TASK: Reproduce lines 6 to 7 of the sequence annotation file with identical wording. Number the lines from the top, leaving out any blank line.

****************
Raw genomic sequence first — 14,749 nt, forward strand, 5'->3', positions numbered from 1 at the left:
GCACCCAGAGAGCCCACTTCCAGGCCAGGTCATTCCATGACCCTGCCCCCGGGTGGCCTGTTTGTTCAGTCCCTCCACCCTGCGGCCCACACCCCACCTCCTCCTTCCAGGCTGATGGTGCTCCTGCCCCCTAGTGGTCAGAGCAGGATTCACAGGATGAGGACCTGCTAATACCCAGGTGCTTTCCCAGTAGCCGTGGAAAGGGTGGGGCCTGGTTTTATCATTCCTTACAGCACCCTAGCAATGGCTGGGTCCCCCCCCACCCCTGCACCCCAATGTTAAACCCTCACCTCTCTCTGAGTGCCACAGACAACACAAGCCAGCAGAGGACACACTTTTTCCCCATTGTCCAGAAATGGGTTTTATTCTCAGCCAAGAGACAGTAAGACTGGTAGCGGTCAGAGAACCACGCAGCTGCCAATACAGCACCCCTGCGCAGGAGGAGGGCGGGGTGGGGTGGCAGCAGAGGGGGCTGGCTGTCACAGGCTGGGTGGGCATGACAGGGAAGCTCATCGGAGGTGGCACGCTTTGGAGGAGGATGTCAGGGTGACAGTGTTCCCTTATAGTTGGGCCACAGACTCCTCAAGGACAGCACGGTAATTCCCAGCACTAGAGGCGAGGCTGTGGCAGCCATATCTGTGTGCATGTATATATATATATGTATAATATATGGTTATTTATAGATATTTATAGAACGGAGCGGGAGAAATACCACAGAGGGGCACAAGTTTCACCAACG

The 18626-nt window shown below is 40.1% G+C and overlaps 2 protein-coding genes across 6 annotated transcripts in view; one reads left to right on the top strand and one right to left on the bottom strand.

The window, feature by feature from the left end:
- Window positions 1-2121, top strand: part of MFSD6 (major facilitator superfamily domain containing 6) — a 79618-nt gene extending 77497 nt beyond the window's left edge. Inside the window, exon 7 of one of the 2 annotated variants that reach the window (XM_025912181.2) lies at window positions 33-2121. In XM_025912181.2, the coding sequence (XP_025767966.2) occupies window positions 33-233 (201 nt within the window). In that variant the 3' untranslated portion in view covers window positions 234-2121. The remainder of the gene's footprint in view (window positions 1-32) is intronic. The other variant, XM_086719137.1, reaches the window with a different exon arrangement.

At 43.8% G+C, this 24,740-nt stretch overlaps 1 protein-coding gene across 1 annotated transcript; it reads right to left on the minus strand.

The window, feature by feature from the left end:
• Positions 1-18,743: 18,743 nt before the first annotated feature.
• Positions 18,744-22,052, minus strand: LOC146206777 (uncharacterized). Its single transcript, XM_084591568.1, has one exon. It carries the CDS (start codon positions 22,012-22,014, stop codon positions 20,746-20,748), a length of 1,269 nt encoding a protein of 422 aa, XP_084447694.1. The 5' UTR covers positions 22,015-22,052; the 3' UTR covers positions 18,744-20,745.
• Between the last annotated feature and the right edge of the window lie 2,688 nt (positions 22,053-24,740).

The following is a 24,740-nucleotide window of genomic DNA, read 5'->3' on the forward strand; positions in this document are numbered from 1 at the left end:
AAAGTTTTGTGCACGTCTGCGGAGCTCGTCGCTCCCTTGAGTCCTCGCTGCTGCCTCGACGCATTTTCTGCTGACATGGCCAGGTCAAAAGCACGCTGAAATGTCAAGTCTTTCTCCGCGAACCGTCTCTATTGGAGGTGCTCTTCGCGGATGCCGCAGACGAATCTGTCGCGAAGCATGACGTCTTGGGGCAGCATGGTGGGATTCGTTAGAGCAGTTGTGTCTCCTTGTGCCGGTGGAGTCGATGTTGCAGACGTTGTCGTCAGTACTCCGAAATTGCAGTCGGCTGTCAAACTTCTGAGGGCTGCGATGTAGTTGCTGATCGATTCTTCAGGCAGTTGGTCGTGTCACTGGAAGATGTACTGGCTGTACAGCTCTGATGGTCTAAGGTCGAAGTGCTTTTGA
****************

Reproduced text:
At 43.8% G+C, this 24,740-nt stretch overlaps 1 protein-coding gene across 1 annotated transcript; it reads right to left on the minus strand.

The window, feature by feature from the left end: